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DNA sequencer in lab gives CSUEB students competitive edge


Hao Trinh (Photo: Jesse Cantley)

  • June 26, 2012

It took scientists with the Human Genome Project 13 years to figure out the order in which billions of DNA building blocks, called bases, line up in the human genome. Today, equipment such as the Next Generation DNA Sequencer –– about the size of a large printer –– used in Professor Chris Baysdorfer’s biology lab at Cal State East Bay can accomplish the same task in a couple of  hours.

“(In) the biology department –– I’ve been here 25 years –– we’ve always provided undergraduate and graduate students the latest technology,” said Baysdorfer, a molecular biologist. “We’ve had a DNA sequencing class as long as I’ve been here, which, by the way, is something no other CSU has.”

The genome is the complete set of DNA that makes up an individual organism, such as a tabby cat, gorilla or California black oak tree. By studying the genome, whether of a plant or human, students working in the Biological Core Facility lab at CSUEB, where the DNA sequencer is kept, gain technical and scientific experience that gives them an edge over the competition when they later apply for graduate school and professional opportunities, Baysdorfer said.

“It makes a huge difference when our students go for job interviews,” he explained. “Their marketability goes immediately up.”

It’s one of several things student Hao Trinh appreciates about the lab time she’s accumulated as an assistant in Baysdorfer’s lab. Trinh graduated in early June with a B.S. in biological science with a cell and molecular biology option. She returns to CSUEB in the fall as a biotech certificate student with future plans to pursue a Ph.D.

“We do experiments involving DNA isolation,” said Trinh, who has isolated DNA from herself, her mother and from plant samples. “It’s a lot of hands-on work in Dr. B’s lab … It’s good experience.”

In the “language” of DNA sequencing, there are four letters representing nucleotides, the chemical building blocks that contain the information in DNA. They are: A, C, G and T.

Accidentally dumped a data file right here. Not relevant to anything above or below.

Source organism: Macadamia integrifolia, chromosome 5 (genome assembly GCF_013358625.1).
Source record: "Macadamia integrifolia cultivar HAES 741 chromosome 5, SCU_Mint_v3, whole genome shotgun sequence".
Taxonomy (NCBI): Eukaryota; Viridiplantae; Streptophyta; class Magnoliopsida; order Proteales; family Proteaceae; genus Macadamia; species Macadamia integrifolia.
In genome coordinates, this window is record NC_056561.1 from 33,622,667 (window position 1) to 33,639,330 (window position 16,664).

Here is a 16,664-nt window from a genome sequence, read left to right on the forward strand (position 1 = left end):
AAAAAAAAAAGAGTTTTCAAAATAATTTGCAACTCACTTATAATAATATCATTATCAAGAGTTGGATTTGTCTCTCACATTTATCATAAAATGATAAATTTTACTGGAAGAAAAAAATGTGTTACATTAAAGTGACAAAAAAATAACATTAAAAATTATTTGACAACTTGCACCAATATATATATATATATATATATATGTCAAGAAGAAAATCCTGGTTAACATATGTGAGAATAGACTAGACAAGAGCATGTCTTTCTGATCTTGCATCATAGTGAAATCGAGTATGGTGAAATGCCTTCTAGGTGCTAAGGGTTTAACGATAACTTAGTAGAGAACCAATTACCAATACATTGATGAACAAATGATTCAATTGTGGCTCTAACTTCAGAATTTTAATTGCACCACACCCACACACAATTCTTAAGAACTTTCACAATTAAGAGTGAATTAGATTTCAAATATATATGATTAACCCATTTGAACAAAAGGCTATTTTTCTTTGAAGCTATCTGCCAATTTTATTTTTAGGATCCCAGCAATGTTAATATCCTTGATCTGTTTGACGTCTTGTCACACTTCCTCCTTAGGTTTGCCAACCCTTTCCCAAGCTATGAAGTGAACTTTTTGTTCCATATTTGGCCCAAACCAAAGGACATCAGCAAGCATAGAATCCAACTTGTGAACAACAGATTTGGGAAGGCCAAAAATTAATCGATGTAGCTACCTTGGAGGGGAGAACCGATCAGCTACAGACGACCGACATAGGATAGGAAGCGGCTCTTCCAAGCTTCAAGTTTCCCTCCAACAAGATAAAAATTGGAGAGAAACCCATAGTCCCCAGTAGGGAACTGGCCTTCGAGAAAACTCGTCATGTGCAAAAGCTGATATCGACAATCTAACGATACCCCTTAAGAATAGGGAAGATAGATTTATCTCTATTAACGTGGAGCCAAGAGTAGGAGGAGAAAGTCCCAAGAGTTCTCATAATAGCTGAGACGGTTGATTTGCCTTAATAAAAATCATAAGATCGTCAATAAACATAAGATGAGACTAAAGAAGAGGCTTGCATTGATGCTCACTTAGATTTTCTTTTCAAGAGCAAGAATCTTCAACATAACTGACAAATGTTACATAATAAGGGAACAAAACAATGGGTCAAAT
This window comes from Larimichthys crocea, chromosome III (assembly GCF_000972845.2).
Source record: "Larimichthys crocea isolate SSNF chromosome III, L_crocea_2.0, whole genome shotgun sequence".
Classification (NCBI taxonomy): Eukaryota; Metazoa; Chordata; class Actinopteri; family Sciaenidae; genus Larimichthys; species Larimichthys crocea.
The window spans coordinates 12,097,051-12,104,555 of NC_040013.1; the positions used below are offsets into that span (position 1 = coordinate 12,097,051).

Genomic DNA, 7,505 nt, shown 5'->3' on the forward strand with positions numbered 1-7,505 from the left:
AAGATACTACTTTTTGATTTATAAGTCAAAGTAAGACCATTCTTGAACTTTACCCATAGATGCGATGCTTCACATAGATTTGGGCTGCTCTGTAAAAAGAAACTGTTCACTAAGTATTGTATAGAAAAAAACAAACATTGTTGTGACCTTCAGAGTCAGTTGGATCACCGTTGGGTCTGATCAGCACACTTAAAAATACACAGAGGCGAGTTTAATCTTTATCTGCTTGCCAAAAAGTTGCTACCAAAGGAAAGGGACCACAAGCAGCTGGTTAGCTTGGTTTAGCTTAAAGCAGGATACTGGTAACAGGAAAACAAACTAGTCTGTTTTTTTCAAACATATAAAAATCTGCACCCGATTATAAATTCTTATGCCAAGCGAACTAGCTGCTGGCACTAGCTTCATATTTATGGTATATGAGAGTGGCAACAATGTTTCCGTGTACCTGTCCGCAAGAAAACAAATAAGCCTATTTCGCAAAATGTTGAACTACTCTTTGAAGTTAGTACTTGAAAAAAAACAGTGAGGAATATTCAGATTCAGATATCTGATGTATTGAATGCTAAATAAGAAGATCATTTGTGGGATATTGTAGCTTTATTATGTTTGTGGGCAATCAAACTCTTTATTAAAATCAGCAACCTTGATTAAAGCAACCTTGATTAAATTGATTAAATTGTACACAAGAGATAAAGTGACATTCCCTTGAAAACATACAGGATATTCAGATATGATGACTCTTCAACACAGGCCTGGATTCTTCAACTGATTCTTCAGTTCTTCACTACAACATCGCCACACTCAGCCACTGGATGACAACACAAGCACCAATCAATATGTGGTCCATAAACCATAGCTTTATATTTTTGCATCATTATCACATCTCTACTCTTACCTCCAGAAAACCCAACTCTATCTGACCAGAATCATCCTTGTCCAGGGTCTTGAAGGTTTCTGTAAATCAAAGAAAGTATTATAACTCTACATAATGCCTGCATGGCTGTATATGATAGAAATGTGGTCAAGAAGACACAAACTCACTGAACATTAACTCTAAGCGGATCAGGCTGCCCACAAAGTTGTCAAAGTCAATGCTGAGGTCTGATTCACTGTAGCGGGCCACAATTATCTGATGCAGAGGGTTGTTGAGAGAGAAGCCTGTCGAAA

“DNA sequencing is determining the arrangement of those letters,” Baysdorfer explains. “There are 3 billion letters in a human genome.”

Collecting the DNA is simple. A student simply spits into a large glass tube.

Operating the DNA sequencer also is a straightforward process, said Baysdorfer and his students. It’s preparing the chip containing a DNA sample, however, that is challenging and time consuming.

If his students worked full time, he said, preparing the sample would take three days.

“We have to do a lot of steps to get DNA isolated,” Trinh said.

For Trinh, the process was interesting, she said, because she also tested her mother’s DNA and compared the results. Trinh didn’t make any unexpected medical discoveries, but an unusual sequencing pattern evident in both women’s samples confirmed that the woman who raised her is indeed her biological mother.

Analyzing the results of DNA sequencing can yield a host of health data, such as a proclivity toward developing a specific disease. But not every carrier of a gene for arthritis, for instance, will go on to develop the condition. There is plenty of research yet to be conducted in the field, along with social and ethical considerations to discuss as a society, Baysdorfer observed.

"This massively parallel chip-based DNA sequencing machine allows us to inexpensively and rapidly sequence entire genomes and represents the ‘wave of the future’ for genomic diagnostic medicine,” Baysdorfer said.

“This almost looks like a toy, and yet this is the most advanced sequencer,” said Baysdorfer. “This technology is revolutionizing medicine.”

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